Freight: The Five Incarnations of Abel Green


by Mike Poblete · July 30, 2015


freightSpeeding through the twentieth century on a metaphorical freight train; a minstrel, a faith healer, an FBI informant, an actor and a psychotic homeless man are the manifestations of a black man simultaneously surviving and exploiting a racially divided America in Howard L. Craft’s one man show Freight: The Five Incarnations of Abel Green.

In the early 1900s, minstrel Abel performs in blackface for racist white audiences unsuspecting of his true skin color. The black newspapers skewer him for reinforcing stereotypes, but how else is he supposed to get by, to “not have to live like a nigger even if he had to play one on stage to be able to do it?” 1930s Faith healer Abel grows to prominence by healing a woman’s sight and takes over a church that dares preach that Jesus was black. The congregation, hungry for a closer connection to God, follows Abel, who believes that as an instrument of God he is exempt from the humility and poverty he preaches. 1960s FBI informant Abel is manipulated into spying on an alarming new threat to American security: the Black Panthers. Through their teaching he gains better understanding of himself and the world around him, even all the while snitching on his new friends and putting them in danger. 1980s actor Abel can only get stereotypical black extra film parts until his mentor Williams gives him meaningful roles. But when William reveals himself to be gay, and with AIDS, Abel flees from him, unable to return William’s gift of kindness. 2010 homeless Abel made a lot of money selling houses to black folks knowing that they would default. When one of his spurned clients shows up to his office with a gun and shoots everyone in sight, Abel goes crazy and moves into a homeless shanty town, hoping one day to be transported to Saturn and leave this world for good.

Craft’s writing is ambitious: the conflict of how to survive in a racist world by exploiting your own people throughout the changing century is a lot to articulate in ninety minutes. He largely succeeds: the storytelling is good and full of delicious moments. I found myself lost in thought after a number of provoking truisms from a deft literary hand: “A man’s life is like a page in a novel. In order to have a happy ending, a man’s got to write sentences that make a happy ending possible. You ain’t writing them kinds of sentences, son. Your paragraphs are all fucked up.” “All Negroes are actors by necessity. The script is passed down generation to generation. The Negroes who know they lines tend to live longer than the Negroes that don’t.” J. Alphonse Nicholson gives a captivating performance as the consistent, yet slowly modernizing Abel. Though a little young for the character(s)’ life experience, Nicholson has a dedicated physicality and tone that brings to life the sensibilities, enthusiasms and anxieties of each era.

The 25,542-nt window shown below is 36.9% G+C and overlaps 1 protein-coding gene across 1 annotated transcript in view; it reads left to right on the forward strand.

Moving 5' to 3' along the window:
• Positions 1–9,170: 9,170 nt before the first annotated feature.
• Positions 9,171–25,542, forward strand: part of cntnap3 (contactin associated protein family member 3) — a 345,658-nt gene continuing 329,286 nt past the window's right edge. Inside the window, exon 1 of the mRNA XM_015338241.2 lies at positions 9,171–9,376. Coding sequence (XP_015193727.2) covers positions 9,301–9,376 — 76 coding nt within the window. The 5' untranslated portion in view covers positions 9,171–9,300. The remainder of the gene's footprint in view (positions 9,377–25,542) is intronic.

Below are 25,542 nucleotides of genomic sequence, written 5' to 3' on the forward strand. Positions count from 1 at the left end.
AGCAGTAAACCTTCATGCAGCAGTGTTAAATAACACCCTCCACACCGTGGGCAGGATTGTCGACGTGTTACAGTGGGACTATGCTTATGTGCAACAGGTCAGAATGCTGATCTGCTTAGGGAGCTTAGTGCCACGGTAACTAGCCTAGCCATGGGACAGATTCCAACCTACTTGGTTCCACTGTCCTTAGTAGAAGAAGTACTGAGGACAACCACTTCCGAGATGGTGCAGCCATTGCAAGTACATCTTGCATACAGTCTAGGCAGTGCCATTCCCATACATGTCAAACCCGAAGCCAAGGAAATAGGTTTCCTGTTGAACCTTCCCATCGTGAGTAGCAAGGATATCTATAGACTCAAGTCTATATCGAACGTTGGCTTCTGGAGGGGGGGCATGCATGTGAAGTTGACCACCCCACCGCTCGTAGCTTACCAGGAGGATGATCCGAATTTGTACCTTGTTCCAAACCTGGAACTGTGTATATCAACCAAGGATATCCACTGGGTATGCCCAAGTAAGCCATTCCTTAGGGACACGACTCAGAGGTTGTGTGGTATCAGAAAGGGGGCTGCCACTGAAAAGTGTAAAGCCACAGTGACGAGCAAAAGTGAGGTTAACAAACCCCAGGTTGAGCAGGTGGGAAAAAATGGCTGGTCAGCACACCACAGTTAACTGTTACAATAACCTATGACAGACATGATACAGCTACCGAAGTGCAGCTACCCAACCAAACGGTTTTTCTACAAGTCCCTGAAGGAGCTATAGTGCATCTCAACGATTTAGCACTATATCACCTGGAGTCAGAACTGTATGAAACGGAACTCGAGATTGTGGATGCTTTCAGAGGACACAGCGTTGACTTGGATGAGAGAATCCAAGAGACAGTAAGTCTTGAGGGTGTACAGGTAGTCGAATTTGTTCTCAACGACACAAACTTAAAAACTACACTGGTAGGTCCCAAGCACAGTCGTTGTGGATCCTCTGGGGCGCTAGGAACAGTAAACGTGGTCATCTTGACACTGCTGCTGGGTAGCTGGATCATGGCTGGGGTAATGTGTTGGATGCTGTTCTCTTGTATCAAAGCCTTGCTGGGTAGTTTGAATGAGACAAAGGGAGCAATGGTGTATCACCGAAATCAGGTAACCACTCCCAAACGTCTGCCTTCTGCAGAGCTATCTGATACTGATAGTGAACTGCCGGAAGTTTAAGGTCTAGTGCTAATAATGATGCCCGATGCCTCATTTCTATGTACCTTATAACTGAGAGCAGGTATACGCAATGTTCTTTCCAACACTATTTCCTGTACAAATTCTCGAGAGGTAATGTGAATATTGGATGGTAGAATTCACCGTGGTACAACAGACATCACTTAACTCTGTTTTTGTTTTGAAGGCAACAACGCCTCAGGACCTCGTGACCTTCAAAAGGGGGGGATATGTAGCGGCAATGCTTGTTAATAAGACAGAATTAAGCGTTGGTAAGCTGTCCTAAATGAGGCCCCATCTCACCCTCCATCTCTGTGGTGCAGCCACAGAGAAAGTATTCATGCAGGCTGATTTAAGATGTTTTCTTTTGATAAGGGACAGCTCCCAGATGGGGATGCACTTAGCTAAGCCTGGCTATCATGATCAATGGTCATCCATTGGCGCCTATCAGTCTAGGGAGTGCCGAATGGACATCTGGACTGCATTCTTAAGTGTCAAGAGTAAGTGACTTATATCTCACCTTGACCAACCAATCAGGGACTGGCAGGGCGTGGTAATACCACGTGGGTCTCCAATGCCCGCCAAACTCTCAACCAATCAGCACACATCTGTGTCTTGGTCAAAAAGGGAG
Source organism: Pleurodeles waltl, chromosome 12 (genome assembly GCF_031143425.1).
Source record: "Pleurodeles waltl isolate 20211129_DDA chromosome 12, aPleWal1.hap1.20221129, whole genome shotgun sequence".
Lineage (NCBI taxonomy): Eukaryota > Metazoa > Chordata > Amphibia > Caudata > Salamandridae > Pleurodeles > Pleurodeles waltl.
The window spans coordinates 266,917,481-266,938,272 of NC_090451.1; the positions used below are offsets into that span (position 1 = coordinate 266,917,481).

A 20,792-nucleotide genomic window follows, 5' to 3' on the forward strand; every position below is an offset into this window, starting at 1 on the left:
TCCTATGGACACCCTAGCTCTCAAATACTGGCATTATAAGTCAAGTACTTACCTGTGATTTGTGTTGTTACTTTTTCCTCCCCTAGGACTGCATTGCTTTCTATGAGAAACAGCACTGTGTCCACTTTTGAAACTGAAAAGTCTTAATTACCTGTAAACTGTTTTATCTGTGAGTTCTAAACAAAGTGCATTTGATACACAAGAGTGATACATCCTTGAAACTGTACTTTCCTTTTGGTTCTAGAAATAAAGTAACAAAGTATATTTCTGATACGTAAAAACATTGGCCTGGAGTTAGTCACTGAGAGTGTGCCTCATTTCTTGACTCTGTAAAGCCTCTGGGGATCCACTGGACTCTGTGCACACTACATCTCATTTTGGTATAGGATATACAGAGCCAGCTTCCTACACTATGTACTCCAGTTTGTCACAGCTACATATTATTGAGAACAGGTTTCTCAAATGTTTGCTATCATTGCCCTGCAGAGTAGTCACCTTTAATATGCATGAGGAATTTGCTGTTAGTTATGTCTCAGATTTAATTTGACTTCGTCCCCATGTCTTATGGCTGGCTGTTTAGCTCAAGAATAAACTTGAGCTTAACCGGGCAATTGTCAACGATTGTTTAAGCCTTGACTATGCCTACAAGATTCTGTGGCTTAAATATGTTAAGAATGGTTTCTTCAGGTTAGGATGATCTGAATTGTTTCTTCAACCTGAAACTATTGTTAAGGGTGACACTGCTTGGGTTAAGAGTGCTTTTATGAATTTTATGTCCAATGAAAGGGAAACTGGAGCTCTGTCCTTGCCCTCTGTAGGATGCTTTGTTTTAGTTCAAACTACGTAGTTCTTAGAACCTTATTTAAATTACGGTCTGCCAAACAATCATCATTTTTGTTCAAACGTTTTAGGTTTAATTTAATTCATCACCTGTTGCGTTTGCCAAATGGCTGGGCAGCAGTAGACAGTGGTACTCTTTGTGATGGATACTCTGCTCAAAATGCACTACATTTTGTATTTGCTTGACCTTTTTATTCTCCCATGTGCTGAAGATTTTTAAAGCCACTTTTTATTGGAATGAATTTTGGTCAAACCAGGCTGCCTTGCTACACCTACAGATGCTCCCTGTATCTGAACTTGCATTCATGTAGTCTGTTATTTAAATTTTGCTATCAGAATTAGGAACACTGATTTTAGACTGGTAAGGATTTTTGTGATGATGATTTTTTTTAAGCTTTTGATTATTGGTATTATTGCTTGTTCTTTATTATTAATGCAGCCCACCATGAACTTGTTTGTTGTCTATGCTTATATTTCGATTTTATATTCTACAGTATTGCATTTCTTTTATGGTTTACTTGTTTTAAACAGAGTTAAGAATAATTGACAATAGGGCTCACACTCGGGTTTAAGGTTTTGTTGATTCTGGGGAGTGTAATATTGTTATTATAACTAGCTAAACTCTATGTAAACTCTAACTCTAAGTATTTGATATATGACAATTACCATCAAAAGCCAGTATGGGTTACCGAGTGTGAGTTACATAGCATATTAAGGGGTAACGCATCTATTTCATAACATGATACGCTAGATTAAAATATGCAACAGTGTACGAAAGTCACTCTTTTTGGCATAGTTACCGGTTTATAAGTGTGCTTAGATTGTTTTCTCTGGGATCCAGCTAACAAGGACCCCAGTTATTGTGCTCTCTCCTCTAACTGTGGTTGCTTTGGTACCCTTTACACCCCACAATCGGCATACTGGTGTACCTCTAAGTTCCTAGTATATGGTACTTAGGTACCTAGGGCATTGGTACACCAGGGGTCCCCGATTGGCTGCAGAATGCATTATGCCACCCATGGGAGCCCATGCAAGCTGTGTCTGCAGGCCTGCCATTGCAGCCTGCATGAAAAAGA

Yet the piece as a whole is somewhat muddled. Each individual Abel is a fascinating character, but once the depths of each personality is revealed through the actions of their pragmatism coming to odds with their ethics, i.e. when things get really interesting, each story abruptly ends and we move onto the next Abel. Larger connecting themes between the different eras weren’t always apparent, such as the case with 1980s actor Abel whose conflict seemed to arise more from his being a bad friend than the larger social betrayal that is the signature of the other Abels. And at times certain phenomenon of the decade, like AIDS and the housing market collapse, felt forced in contrast to the organic growth of minstrel and Black Panther Abels, who felt more like natural products of their environments.

I left the theater not quite sure where Abel’s simultaneous mortal and immortal journey had brought him, or what I was supposed to have felt or learned from bearing witness. Yet I was also eager to talk to my date about some of the ideas broached, and the murmurs of shock and agreement from the audience throughout suggest I’m not the only one that found profundity in the show. Freight: The Five Incarnations of Abel Green falls short of greatness due to a lack of cohesion between the five stories, but is nonetheless a fascinating thought experiment with powerful moments  told with good acting. (Photo credit: Nick Graetz)

 

 

 

 

 

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